One thing’s for certain, they won’t around to face some of their biggest customers today – now that’s what I call leadership! Nothing personal chaps, but that is a PR disaster.
Are you attending the Nominet “Open House” on Thursday?
Visit: http://www.nominet.org.uk/how-participate/policy-development/current-policy-discussions-and-consultations/consultation-new-u-1 to register and attend.
This from the Nominet page:
If you have questions about a specific proposal in the consultation you are welcome to drop in to our Open House in London on Thursday 8 November 2012. Nominet staff who can discuss the different proposals including security and malware scanning, trustmarks, registrant contact detail verification, the DRS and rights management will be available for you speak to. If you have questions, require further clarification or want to let us know your views please register your interest in attending.’ An email with further information including venue details will be sent to you upon registration.
Unfortunately, I won’t be attending, as I’m conducting some acquisition surveys on Thursday.
But look carefully at the invitation above and you’ll see yet again, an example of what I’ve been talking about this week – Nominet appears to be side-stepping the important question of how the proposed .uk extension will affect their customers and want to concentrate instead on the “security and malware scanning, trustmarks, registrant contact detail verification, the DRS and rights management.”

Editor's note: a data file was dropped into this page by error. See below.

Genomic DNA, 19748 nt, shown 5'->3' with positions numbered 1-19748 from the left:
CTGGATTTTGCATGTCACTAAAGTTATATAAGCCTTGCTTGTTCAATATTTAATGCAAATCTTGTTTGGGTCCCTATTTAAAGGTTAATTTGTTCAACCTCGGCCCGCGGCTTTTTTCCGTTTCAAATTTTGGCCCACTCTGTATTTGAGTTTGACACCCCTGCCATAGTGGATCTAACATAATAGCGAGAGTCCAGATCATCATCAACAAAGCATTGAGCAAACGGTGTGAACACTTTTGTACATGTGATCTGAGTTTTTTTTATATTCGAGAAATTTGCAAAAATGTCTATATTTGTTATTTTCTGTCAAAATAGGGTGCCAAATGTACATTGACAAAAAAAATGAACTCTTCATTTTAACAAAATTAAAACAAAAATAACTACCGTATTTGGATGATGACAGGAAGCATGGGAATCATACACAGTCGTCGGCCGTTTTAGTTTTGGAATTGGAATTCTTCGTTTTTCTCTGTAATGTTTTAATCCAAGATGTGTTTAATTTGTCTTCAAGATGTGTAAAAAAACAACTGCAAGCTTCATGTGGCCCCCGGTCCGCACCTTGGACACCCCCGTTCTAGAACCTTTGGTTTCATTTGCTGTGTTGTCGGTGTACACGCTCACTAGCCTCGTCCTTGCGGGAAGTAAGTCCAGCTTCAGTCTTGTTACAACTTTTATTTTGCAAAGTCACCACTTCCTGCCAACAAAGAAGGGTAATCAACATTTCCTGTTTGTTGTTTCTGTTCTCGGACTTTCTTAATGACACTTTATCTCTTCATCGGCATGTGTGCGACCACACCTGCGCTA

I’ll ask again. How is this a consultation when it has all of the hallmarks of a done deal?
If I were a domainer with a very large portfolio, or even just starting out in trying to build a portfolio, I would be very worried about these proposals, as they offer existing registrants no protection.
This isn’t the same as having a new extension like .biz, .sx or the like, it’s one that will devalue the existing .co.uk space and the businesses that use it, in ways that have not been adequately considered.
Don’t think that this doesn’t affect you.
If you have an interest in .co.uk, your future is now firmly in the hands of Nominet.
Can’t make the open house?
Call Nominet on 01865 332211 (+44 1865 332211 if calling from outside the UK).
[kc_heading_two size="47" color="#494949"]Dear Nominet,[/kc_heading_two]
My small business has survived a double-dip recession.
My landlord still requires his rent for the premises quarterly in advance.
My Heating and lighting costs have just increased by 11%
My business rates are crippling and now I have to pay extra for private waste collection.